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RE: Question about implements statements

From: Travis Leithead <travis.leithead@microsoft.com>
Date: Tue, 19 Jun 2012 16:53:04 +0000
To: Boris Zbarsky <bzbarsky@MIT.EDU>
CC: "public-script-coord@w3.org" <public-script-coord@w3.org>
Message-ID: <9768D477C67135458BF978A45BCF9B383839C786@TK5EX14MBXW602.wingroup.windeploy.ntdev.microsoft.com>
> From: Boris Zbarsky [mailto:bzbarsky@MIT.EDU]
> Again, my question is this, and I will try to reduce confusion by using methods
> instead of attributes.  Given this IDL:
>    [NoInterfaceObject]
>    interface Mixin {
>      void doSomething();
>    };
>    [Constructor=()]
>    interface X {};
>    X implements Mixin;
>    [Constructor=()]
>    interface Y {};
>    Y implements Mixin;
> and this script:
>    x = new X();
>    y = new Y();
>    x.doSomething.call(y);
> should the call throw or should it do the same thing as y.doSomething()?

It should act exactly as if y.doSomething() had been called--in fact how could
"doSomething" know any different? With "call", "apply", etc., function objects
 (and getter/setters) must be implemented such that they determine their behavior
based on the "this" caller and param set they receive.

In IE8 and previous versions, our DOM implementation had the notion of an 
internal-bound "this" object (and didn't support call/apply). Thus the following 
would work:
var w = document.write;
First of all, because "w" was a host object and not a native function, when you 
invoked w() it "knew" internally that it should operate on the document object as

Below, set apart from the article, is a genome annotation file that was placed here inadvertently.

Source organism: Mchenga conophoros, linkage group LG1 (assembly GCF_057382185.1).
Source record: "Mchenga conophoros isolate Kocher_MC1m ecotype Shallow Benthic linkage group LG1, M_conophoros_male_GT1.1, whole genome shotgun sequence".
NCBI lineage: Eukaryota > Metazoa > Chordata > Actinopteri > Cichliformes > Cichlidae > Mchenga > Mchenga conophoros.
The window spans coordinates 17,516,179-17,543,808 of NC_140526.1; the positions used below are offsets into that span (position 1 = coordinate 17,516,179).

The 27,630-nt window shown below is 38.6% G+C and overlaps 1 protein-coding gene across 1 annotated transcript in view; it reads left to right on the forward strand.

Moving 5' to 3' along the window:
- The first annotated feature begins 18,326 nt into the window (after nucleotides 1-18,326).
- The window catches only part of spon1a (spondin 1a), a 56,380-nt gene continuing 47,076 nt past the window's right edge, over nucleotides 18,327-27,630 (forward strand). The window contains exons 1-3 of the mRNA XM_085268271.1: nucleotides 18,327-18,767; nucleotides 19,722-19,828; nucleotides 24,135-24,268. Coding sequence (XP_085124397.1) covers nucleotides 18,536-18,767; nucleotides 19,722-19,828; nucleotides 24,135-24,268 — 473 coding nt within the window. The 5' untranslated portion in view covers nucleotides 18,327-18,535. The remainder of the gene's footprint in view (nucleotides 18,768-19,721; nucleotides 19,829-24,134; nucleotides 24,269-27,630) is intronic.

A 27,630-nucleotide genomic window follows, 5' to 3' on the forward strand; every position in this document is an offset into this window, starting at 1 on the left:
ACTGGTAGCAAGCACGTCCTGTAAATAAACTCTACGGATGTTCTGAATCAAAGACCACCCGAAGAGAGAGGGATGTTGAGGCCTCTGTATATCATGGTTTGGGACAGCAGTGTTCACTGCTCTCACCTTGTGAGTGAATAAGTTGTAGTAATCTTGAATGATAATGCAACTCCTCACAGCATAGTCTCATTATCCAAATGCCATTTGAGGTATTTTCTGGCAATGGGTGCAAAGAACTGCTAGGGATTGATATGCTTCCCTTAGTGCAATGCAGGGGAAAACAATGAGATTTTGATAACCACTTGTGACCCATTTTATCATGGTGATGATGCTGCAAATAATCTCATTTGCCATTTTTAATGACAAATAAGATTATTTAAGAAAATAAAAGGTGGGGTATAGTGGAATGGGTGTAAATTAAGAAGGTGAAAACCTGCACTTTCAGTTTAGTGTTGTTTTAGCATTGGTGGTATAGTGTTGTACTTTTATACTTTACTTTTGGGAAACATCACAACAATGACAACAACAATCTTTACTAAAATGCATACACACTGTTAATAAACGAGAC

it's "this" value. However, when we implemented a full WebIDL binding in IE9, many
websites that used this behavior encountered script errors because in actuality the 
call to invoke w() will pass the global/window object as the "this" value unless you 
first bind the document to the function:
var w = document.write.bind(document);

My point is that the implementation of "write" must be able to be invoked from any 
object, and the call-params validation for the function must happen internal to the 
function code itself.

> For that matter, should x.doSomething == y.doSomething test true or false?

It should be false. The notion of getting a "copy of each property" means a new 
unique instance. == and === perform same-instance comparisons and the copies 
(while having the same name) are not the same instance in the type system. 
Implementations, however, will likely process these calls using one internal 
implementation of the code for those multiple entry-points.

> Even _that_ is not obvious from the spec, now that I read it again.  I had initially
> read it as testing false, but now I'm not quite sure.  What exactly does it mean to
> have "a copy of each property"?
> What gets copied?
> -Boris
Received on Tuesday, 19 June 2012 16:53:40 UTC

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